Cobalt Might No Longer Be Needed in Lithium-Based Batteries

From news.berkeley.edu

New technology could wean the battery world off cobalt

Lithium-based batteries use more than 50 percent of all cobalt produced in the world. These batteries are in your cell phone, laptop and maybe even your car. About 50 percent of the world’s cobalt comes from the Congo, where it’s largely mined by hand, in some instances by children. But now, a research team led by scientists at the University of California, Berkeley, has opened the door to using other metals in lithium-based batteries, and have built cathodes with 50 percent more lithium-storage capacity than conventional materials.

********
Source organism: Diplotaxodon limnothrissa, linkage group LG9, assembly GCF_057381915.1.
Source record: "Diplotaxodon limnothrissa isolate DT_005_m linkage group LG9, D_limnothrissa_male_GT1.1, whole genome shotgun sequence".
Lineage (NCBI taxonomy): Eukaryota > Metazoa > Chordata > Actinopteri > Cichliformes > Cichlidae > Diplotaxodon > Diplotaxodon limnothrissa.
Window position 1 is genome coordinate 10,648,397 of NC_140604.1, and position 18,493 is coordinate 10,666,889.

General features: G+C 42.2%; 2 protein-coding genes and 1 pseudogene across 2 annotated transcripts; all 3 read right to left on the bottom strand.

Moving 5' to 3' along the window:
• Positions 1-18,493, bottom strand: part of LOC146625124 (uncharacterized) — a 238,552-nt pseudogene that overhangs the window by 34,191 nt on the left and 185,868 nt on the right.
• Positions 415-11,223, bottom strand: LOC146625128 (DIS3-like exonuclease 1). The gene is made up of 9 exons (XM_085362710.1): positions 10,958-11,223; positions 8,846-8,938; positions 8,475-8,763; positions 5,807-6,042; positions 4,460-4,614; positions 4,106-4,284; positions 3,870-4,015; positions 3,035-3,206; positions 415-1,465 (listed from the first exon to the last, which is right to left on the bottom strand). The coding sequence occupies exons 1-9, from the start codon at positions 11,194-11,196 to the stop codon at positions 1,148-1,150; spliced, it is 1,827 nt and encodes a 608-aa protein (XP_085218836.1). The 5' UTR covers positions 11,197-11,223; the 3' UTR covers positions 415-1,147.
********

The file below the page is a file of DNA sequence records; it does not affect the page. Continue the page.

“We’ve opened up a new chemical space for battery technology,” said senior author Gerbrand Ceder, professor in the Department of Materials Science and Engineering at Berkeley. “For the first time we have a really cheap element that can do a lot of electron exchange in batteries.”

The study will be published in the April 12 edition of the journal Nature. The work was a collaboration between scientists at UC Berkeley, Berkeley Lab, Argonne National Lab, MIT and UC Santa Cruz.

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